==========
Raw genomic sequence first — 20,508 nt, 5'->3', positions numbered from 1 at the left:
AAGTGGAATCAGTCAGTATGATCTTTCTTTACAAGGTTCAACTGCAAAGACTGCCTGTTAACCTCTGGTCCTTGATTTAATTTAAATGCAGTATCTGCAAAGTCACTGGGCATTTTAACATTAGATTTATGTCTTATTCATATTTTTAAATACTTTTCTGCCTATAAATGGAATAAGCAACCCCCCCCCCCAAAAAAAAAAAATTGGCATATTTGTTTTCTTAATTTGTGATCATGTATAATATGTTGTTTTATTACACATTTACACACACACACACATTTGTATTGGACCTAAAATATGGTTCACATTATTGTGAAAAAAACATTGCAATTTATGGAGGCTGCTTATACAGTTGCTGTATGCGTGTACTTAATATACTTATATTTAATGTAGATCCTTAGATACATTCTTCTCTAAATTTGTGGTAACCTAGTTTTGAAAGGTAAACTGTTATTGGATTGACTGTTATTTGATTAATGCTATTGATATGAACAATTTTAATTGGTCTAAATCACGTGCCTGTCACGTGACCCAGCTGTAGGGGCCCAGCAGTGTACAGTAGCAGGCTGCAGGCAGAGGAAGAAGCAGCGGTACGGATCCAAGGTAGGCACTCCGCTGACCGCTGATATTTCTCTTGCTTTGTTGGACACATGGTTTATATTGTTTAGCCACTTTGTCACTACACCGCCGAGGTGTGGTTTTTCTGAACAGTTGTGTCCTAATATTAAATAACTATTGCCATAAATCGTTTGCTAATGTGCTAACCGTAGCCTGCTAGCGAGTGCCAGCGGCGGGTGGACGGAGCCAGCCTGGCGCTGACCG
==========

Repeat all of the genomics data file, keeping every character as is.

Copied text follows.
Raw genomic sequence first — 20,508 nt, 5'->3', positions numbered from 1 at the left:
AAGTGGAATCAGTCAGTATGATCTTTCTTTACAAGGTTCAACTGCAAAGACTGCCTGTTAACCTCTGGTCCTTGATTTAATTTAAATGCAGTATCTGCAAAGTCACTGGGCATTTTAACATTAGATTTATGTCTTATTCATATTTTTAAATACTTTTCTGCCTATAAATGGAATAAGCAACCCCCCCCCCCAAAAAAAAAAAATTGGCATATTTGTTTTCTTAATTTGTGATCATGTATAATATGTTGTTTTATTACACATTTACACACACACACACATTTGTATTGGACCTAAAATATGGTTCACATTATTGTGAAAAAAACATTGCAATTTATGGAGGCTGCTTATACAGTTGCTGTATGCGTGTACTTAATATACTTATATTTAATGTAGATCCTTAGATACATTCTTCTCTAAATTTGTGGTAACCTAGTTTTGAAAGGTAAACTGTTATTGGATTGACTGTTATTTGATTAATGCTATTGATATGAACAATTTTAATTGGTCTAAATCACGTGCCTGTCACGTGACCCAGCTGTAGGGGCCCAGCAGTGTACAGTAGCAGGCTGCAGGCAGAGGAAGAAGCAGCGGTACGGATCCAAGGTAGGCACTCCGCTGACCGCTGATATTTCTCTTGCTTTGTTGGACACATGGTTTATATTGTTTAGCCACTTTGTCACTACACCGCCGAGGTGTGGTTTTTCTGAACAGTTGTGTCCTAATATTAAATAACTATTGCCATAAATCGTTTGCTAATGTGCTAACCGTAGCCTGCTAGCGAGTGCCAGCGGCGGGTGGACGGAGCCAGCCTGGCGCTGACCG